Afghanistan mulls talks with Taliban

Anand Gopal

Western officials are increasingly turning to new strategies in an effort to stabilise Afghanistan

and defeat the insurgency here, according to US and Afghan officials. The various initiatives —from negotiating with the Taliban to arming tribal militias — have differing degrees of support

from Afghans. Violence has reached record levels this year and Afghanistan is now considered

a deadlier battlefield than Iraq. Insurgents are able to operate openly in areas close to the capital and the central government’s popularity is at the lowest point in its history. The situation is prompting a number of strategy reviews in Washington as the US prepares for possible strategic shifts after the next president takes office.

Some officials are quietly considering a plan to arm tribal groups, in a move reminiscent to the American strategy in Iraq that is credited with decreasing violence there. “We are seriously looking into using tribes and local communities to provide security,” says an American intelligence officer with the international forces. “It will not work in the same way as Anbar” — the province in Iraq where the US first tried the strategy of arming tribal militias

— “but instead will be part of a general community-based approach,” he says. He adds that this will include an effort to strengthen local governance as well as entrusting tribes to manage the security in their areas.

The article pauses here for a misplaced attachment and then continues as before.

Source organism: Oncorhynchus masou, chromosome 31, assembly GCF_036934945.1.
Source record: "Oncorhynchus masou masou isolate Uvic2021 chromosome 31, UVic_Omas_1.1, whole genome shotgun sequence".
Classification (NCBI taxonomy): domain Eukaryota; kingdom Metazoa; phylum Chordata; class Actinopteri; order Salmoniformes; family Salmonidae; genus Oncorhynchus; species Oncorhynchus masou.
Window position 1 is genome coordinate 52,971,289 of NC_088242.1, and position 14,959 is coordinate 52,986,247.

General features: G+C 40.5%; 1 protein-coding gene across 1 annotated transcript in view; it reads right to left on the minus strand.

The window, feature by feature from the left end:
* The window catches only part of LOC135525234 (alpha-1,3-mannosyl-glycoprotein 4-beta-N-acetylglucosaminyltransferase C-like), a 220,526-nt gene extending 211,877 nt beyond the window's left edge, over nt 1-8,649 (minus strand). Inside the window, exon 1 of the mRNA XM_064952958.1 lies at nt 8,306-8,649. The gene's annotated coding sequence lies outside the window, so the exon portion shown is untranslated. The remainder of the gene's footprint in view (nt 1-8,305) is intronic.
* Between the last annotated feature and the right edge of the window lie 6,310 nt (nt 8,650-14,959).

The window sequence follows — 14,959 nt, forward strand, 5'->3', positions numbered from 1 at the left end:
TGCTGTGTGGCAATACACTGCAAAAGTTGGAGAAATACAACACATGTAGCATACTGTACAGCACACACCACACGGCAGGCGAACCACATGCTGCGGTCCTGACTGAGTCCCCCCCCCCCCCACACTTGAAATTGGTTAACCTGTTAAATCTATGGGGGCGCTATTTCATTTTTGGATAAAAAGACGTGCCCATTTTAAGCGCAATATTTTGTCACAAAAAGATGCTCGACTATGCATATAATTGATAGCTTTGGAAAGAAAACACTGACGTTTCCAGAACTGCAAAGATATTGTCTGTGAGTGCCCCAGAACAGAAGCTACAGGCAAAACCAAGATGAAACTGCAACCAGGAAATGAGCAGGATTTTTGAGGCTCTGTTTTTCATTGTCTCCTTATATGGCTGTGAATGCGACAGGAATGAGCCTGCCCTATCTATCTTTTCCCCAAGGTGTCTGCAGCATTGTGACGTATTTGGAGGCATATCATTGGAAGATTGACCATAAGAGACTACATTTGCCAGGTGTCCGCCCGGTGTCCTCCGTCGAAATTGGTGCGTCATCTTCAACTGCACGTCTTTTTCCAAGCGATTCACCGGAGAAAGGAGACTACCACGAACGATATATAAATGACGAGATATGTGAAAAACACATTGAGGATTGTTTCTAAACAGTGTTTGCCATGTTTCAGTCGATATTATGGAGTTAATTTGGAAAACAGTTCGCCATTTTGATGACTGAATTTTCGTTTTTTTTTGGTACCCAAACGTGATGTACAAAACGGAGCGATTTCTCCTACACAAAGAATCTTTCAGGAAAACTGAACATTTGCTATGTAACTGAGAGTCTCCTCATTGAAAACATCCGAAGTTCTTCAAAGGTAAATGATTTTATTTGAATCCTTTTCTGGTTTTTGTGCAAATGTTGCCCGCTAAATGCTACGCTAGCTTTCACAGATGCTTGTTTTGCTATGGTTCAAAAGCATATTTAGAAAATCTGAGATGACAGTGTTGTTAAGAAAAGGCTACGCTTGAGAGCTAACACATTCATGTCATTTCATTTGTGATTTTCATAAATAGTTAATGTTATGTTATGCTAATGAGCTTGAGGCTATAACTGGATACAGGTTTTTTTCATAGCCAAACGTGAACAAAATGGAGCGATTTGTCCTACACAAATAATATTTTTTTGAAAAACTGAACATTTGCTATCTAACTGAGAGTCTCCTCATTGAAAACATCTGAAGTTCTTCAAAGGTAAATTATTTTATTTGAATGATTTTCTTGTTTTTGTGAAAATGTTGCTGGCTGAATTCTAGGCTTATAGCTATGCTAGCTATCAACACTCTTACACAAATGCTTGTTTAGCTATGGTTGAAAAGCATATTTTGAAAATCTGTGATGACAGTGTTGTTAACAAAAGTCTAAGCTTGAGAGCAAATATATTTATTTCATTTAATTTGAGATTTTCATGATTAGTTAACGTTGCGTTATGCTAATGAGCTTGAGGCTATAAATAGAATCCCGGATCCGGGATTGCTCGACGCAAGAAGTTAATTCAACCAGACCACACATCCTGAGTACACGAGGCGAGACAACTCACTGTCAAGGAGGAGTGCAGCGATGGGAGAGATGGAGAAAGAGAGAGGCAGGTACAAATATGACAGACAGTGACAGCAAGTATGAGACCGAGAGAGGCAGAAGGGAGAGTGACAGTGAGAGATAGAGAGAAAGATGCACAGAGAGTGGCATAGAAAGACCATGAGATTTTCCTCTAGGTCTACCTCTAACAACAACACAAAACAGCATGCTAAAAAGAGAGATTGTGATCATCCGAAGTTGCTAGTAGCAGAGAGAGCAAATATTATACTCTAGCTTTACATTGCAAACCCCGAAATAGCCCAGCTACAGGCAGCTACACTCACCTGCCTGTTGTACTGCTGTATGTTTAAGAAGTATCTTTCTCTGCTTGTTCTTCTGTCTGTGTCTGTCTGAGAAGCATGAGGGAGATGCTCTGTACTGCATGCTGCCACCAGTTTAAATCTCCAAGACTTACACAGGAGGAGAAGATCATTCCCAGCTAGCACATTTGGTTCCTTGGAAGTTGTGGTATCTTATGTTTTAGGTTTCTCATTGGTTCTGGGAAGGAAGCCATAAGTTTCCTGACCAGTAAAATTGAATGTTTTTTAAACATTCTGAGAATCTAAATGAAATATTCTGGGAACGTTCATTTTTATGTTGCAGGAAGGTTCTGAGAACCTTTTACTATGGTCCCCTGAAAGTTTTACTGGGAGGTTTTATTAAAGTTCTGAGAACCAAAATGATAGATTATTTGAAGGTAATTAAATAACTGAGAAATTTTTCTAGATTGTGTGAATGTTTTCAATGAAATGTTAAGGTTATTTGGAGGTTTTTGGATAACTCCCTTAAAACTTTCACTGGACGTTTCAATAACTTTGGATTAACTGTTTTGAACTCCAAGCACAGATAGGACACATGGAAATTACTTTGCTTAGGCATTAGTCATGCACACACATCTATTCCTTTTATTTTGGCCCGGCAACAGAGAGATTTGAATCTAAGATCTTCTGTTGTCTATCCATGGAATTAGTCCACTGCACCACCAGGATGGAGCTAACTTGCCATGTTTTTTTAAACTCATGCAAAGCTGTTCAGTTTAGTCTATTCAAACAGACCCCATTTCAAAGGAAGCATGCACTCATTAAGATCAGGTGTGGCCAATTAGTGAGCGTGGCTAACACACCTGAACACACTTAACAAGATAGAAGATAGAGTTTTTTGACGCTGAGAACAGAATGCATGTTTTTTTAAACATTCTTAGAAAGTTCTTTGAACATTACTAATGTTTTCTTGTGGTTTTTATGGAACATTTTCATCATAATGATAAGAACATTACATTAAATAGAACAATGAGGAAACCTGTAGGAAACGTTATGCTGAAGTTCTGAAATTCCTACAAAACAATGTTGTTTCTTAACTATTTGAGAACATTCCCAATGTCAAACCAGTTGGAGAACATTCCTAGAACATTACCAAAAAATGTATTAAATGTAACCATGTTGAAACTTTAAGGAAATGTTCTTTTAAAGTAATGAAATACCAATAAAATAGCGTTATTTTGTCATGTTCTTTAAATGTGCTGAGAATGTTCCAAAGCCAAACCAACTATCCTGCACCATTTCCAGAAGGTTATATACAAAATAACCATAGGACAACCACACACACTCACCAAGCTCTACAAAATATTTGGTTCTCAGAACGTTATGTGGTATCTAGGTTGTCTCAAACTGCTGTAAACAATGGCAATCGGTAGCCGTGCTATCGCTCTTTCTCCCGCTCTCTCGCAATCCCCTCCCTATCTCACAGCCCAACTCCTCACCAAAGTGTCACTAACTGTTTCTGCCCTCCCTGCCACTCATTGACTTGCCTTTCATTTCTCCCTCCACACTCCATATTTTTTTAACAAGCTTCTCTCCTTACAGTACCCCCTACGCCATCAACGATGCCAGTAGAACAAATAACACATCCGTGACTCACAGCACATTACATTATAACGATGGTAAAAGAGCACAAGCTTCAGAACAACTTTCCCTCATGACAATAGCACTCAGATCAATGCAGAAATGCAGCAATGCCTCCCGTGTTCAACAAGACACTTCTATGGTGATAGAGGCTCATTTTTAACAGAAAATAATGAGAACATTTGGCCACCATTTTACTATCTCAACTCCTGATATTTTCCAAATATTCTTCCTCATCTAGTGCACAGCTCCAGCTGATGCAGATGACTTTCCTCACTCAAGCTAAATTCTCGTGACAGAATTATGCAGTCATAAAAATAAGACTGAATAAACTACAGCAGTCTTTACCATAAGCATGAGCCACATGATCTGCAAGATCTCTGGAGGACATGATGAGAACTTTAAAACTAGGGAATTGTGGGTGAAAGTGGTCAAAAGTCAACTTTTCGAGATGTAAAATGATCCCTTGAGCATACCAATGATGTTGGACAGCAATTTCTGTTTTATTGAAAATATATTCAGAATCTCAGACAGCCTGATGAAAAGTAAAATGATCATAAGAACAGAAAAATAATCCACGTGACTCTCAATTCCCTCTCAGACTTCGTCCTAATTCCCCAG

The idea is winning support in some sections of the Afghan government. A senatorial commission recently announced that it is developing a proposal for the increased role of arbakais, traditional Pashtun tribal self-defense forces, under government command.

However, in other parts of the country, such as Kandahar and Helmand, war, Taliban influence and opium cultivation have eroded tribal independence. “My information, from studying Afghan history, is that arbakai works only in Paktia, Khost and the southern portion of Paktika, and it’s not likely to work beyond those geographic locations,” Gen. Dan McNeil, head of the NATO forces in the country, told reporters earlier this year.A bigger concern is the arming of non-government entities in a country rife with warlords and with a violent history of armed militias.

While the US mulls such options, policy makers in Washington and sections of the Afghan government are also considering negotiations with the Taliban. Last month, Kabul invited former Taliban figures to Saudi Arabia to explore future peace talks with the insurgency. Although the talks cannot be construed as peace negotiations since the former Taliban members were not representatives of the insurgency, some Afghan and Western officials hope that this will be the start of a negotiated settlement between the warring factions.

“If talks with the Taliban can bring peace, I’ll support it,” says Shaferazeen, a painter who lost his leg to a rocket attack during the warlord civil war of the nineties. Current policy in Washington is opposed to negotiations with the most senior leadership of the insurgency, whom they have blacklisted. The Afghan government, on the other hand, has said that it is willing to negotiate with all insurgents, including Mullah Omar. “Those Afghans that are blacklisted must be removed,” says Bakhtar Aminzai, Afghan senator and a leading advocate of negotiations.